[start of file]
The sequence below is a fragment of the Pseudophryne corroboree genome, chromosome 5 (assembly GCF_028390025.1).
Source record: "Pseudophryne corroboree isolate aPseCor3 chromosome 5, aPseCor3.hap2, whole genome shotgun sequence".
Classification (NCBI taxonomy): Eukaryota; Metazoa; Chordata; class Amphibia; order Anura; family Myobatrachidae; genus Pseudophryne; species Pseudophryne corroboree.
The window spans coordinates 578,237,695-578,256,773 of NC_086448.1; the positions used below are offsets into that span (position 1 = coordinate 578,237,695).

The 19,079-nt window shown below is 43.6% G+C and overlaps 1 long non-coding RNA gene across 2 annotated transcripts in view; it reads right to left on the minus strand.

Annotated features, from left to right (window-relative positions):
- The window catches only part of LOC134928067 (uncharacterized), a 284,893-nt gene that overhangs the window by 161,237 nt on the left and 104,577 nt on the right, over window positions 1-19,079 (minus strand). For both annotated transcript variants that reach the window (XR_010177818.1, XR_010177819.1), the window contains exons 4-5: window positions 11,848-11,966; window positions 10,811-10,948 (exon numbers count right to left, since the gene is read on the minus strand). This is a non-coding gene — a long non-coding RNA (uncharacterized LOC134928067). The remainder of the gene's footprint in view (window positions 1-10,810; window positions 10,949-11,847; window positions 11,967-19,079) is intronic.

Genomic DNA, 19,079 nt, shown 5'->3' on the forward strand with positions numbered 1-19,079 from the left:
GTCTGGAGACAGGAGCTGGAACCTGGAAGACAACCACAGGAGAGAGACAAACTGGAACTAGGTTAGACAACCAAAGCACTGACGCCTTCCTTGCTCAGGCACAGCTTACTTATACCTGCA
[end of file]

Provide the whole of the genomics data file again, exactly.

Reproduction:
The sequence below is a fragment of the Pseudophryne corroboree genome, chromosome 5 (assembly GCF_028390025.1).
Source record: "Pseudophryne corroboree isolate aPseCor3 chromosome 5, aPseCor3.hap2, whole genome shotgun sequence".
Classification (NCBI taxonomy): Eukaryota; Metazoa; Chordata; class Amphibia; order Anura; family Myobatrachidae; genus Pseudophryne; species Pseudophryne corroboree.
The window spans coordinates 578,237,695-578,256,773 of NC_086448.1; the positions used below are offsets into that span (position 1 = coordinate 578,237,695).

The 19,079-nt window shown below is 43.6% G+C and overlaps 1 long non-coding RNA gene across 2 annotated transcripts in view; it reads right to left on the minus strand.

Annotated features, from left to right (window-relative positions):
- The window catches only part of LOC134928067 (uncharacterized), a 284,893-nt gene that overhangs the window by 161,237 nt on the left and 104,577 nt on the right, over window positions 1-19,079 (minus strand). For both annotated transcript variants that reach the window (XR_010177818.1, XR_010177819.1), the window contains exons 4-5: window positions 11,848-11,966; window positions 10,811-10,948 (exon numbers count right to left, since the gene is read on the minus strand). This is a non-coding gene — a long non-coding RNA (uncharacterized LOC134928067). The remainder of the gene's footprint in view (window positions 1-10,810; window positions 10,949-11,847; window positions 11,967-19,079) is intronic.

Genomic DNA, 19,079 nt, shown 5'->3' on the forward strand with positions numbered 1-19,079 from the left:
GTCTGGAGACAGGAGCTGGAACCTGGAAGACAACCACAGGAGAGAGACAAACTGGAACTAGGTTAGACAACCAAAGCACTGACGCCTTCCTTGCTCAGGCACAGCTTACTTATACCTGCA